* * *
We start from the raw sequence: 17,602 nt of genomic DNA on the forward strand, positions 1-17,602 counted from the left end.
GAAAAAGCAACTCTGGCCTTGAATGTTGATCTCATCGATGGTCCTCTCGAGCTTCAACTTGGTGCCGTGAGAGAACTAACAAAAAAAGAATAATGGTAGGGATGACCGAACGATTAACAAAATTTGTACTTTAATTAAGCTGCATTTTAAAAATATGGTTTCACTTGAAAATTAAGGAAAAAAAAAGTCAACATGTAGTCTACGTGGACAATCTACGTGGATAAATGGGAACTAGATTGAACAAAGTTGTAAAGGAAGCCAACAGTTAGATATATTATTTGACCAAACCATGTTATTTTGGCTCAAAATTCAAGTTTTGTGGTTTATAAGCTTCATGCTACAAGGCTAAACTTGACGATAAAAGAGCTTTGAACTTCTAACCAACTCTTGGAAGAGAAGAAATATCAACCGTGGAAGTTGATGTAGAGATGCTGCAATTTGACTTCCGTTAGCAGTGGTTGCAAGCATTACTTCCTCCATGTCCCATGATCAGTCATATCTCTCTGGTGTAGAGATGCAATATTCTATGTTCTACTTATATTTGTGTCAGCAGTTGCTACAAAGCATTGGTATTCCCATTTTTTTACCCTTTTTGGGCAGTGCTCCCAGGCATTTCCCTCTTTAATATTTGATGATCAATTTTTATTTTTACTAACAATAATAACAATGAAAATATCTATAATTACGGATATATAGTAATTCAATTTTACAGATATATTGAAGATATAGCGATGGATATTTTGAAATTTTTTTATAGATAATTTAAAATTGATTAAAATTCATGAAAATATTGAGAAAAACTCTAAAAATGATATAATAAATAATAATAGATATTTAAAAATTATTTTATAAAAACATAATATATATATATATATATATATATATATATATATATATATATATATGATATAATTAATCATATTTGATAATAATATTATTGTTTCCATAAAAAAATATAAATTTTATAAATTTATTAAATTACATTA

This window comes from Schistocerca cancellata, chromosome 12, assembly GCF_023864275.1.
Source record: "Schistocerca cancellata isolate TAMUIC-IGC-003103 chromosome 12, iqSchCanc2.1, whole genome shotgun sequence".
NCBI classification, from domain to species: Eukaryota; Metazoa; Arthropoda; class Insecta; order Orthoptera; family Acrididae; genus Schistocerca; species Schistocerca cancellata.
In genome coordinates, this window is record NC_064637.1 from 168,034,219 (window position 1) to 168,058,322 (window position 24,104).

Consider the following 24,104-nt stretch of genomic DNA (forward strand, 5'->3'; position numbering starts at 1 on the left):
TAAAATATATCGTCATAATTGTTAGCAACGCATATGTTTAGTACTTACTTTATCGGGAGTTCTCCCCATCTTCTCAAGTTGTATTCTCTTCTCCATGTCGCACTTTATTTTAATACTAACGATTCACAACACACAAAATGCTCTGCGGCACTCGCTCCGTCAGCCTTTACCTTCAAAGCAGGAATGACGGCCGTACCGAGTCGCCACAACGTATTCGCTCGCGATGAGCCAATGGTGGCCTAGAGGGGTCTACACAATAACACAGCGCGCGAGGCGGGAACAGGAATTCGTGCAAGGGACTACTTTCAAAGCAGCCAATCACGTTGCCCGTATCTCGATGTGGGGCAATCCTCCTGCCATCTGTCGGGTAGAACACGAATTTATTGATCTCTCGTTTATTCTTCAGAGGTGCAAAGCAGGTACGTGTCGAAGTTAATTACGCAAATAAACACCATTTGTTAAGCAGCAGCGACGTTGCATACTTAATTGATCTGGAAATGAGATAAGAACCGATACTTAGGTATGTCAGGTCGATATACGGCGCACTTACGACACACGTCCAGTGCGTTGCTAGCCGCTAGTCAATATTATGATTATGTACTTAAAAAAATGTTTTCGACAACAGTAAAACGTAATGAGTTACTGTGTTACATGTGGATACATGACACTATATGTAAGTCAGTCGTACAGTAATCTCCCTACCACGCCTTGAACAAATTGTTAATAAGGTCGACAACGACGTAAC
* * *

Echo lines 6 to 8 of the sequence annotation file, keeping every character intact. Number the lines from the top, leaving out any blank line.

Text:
In genome coordinates, this window is record NC_064637.1 from 168,034,219 (window position 1) to 168,058,322 (window position 24,104).

Consider the following 24,104-nt stretch of genomic DNA (forward strand, 5'->3'; position numbering starts at 1 on the left):
TAAAATATATCGTCATAATTGTTAGCAACGCATATGTTTAGTACTTACTTTATCGGGAGTTCTCCCCATCTTCTCAAGTTGTATTCTCTTCTCCATGTCGCACTTTATTTTAATACTAACGATTCACAACACACAAAATGCTCTGCGGCACTCGCTCCGTCAGCCTTTACCTTCAAAGCAGGAATGACGGCCGTACCGAGTCGCCACAACGTATTCGCTCGCGATGAGCCAATGGTGGCCTAGAGGGGTCTACACAATAACACAGCGCGCGAGGCGGGAACAGGAATTCGTGCAAGGGACTACTTTCAAAGCAGCCAATCACGTTGCCCGTATCTCGATGTGGGGCAATCCTCCTGCCATCTGTCGGGTAGAACACGAATTTATTGATCTCTCGTTTATTCTTCAGAGGTGCAAAGCAGGTACGTGTCGAAGTTAATTACGCAAATAAACACCATTTGTTAAGCAGCAGCGACGTTGCATACTTAATTGATCTGGAAATGAGATAAGAACCGATACTTAGGTATGTCAGGTCGATATACGGCGCACTTACGACACACGTCCAGTGCGTTGCTAGCCGCTAGTCAATATTATGATTATGTACTTAAAAAAATGTTTTCGACAACAGTAAAACGTAATGAGTTACTGTGTTACATGTGGATACATGACACTATATGTAAGTCAGTCGTACAGTAATCTCCCTACCACGCCTTGAACAAATTGTTAATAAGGTCGACAACGACGTAAC